5th Circuit Ruling Affirms Denial of Injunctive Relief Against Medicare Recoupment during the Administrative Appeals Process
On September 18th, a panel of the Fifth Circuit affirmed a lower court ruling denying injunctive relief against recoupment for Medicare providers still faced with an overpayment demand after going through the first two steps of the administrative review process. In affirming the lower court’s decision, the Fifth Circuit affirmed that the government had provided adequate process and complied with the statute.
Medicare processes over one billion claims each year. Because it cannot feasibly inspect each one, the Medicare program assumes that every claim is valid and then conducts audits on samples of claims to detect potential improper payments. 42 U.S. Code Section 1395ff provides a four-step administrative review followed by federal court review Medicare providers must navigate when seeking to challenge recoupment efforts. The statute requires an ALJ hearing and decision within 90 days of a request. However, because of significant backlog, it could be several years before providers get a hearing. At the peak of the backlog, the system faced 10 years of pending appeals.
Sahara Health Care is a home health agency. In 2017, a Medicare contractor audited a sample of Sahara’s claims, and calculated that the Department of Health and Human Services (HHS) had overpaid approximately $3.6 million. Sahara objected, and after two levels of the administrative appeal process, it reduced the amount to roughly $2.4 million. Sahara exercised its statutory right to an ALJ hearing within 90 days of its request. Although the statute requires an ALJ hearing and decision within 90 days, because of the massive backlog, there was a 3 to 5 year waiting period. HHS began recoupment of overpayments from Sahara after step two of the administrative review process. Sahara sought injunctive relief, asserting that its due process rights were being infringed by the government’s recouping of overpayments without the ALJ hearing.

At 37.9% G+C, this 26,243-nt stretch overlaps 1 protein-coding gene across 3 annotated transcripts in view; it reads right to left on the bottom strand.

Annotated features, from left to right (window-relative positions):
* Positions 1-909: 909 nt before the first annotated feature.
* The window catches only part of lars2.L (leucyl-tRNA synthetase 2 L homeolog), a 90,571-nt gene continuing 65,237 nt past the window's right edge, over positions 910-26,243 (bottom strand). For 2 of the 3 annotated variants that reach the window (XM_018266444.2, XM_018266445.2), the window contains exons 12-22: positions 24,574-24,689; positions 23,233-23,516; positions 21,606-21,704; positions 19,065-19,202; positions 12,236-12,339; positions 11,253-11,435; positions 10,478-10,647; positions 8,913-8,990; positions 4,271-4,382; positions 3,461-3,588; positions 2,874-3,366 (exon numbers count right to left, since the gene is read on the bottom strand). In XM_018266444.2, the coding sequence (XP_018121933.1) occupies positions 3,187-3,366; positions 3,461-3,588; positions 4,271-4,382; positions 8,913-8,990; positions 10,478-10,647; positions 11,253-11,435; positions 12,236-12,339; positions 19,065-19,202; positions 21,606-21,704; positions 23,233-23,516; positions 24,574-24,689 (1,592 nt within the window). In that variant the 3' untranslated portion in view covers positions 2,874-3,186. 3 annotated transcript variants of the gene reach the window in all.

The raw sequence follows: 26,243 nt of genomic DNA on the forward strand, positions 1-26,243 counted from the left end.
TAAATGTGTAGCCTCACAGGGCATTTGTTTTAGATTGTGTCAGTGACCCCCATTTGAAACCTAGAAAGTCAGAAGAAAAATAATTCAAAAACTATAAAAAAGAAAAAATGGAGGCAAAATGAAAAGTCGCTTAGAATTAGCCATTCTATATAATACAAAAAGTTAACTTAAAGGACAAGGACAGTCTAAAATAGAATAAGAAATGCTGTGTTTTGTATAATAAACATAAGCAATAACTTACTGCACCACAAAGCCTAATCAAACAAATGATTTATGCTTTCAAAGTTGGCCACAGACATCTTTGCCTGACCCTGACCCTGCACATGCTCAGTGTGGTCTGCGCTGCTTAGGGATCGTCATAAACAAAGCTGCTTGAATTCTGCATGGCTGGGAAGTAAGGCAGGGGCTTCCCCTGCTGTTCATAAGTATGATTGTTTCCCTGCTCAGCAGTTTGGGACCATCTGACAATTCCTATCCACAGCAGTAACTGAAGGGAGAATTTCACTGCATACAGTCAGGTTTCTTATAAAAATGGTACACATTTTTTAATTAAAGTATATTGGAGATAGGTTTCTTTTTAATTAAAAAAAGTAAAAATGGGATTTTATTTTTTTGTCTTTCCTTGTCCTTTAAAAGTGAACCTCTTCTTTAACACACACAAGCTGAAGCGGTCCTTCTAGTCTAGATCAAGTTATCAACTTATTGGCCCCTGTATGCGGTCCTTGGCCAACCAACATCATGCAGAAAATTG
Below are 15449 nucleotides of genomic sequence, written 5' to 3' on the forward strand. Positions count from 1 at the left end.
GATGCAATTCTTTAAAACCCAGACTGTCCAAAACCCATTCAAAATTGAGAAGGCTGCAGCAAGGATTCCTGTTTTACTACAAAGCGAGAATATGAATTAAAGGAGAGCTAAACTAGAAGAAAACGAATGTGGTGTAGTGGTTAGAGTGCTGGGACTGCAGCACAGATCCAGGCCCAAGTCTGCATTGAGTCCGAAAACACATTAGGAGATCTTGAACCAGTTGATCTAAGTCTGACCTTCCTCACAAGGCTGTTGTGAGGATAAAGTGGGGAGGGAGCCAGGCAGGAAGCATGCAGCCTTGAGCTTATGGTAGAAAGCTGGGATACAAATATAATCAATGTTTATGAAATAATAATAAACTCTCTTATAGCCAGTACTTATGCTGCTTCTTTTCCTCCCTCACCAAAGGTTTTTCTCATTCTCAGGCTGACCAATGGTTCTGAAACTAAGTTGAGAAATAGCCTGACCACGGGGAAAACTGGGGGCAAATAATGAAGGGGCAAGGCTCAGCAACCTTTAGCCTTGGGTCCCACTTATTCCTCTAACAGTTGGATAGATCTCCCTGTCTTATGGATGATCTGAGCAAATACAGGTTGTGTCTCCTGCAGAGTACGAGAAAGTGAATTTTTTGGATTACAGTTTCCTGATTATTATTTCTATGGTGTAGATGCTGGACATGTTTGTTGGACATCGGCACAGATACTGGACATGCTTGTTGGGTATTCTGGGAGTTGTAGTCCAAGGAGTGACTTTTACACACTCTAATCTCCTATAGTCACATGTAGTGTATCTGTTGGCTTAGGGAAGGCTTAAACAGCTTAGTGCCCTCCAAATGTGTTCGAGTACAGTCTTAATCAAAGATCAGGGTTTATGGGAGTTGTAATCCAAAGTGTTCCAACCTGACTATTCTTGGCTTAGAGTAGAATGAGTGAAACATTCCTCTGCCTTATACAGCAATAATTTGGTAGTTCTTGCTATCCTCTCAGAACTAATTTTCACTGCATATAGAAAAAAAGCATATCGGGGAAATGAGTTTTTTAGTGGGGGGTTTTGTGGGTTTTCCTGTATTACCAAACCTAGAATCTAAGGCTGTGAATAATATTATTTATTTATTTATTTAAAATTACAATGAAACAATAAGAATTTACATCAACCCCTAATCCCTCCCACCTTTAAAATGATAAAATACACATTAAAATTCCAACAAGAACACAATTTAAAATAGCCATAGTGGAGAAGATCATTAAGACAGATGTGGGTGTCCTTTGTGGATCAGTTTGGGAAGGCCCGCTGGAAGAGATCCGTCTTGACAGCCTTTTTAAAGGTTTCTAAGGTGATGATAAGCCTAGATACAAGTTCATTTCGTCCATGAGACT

A district court granted the government’s motion to dismiss, holding that Sahara lacked a property interest in delaying recoupment and that the government provided an adequate framework for challenging the process. A panel of the 5th Circuit affirmed the lower court’s holding. While it did not decide whether Sahara had a property interest, it said that Sahara was provided with an adequate process. It further reasoned that Sahara had a meaningful opportunity to be heard, as Sahara was already heard twice in the form of two steps of the administrative review process, and was able to obtain a meaningful reduction in recoupment from the process.
Although at the height of the backlog of Medicare appeals, providers in some jurisdictions were successful obtaining injunctive relief, providers should be mindful that this decision likely forecloses the possibility of injunctive relief in this jurisdiction for Medicare providers faced with recoupment of an alleged overpayment after going through the first two steps of the administrative appeals process.
For any questions regarding the 5th Circuit opinion, please contact your regular HLP attorney, or Partners@thehlp.com, or call (212) 734-0128 or (248) 996-8510.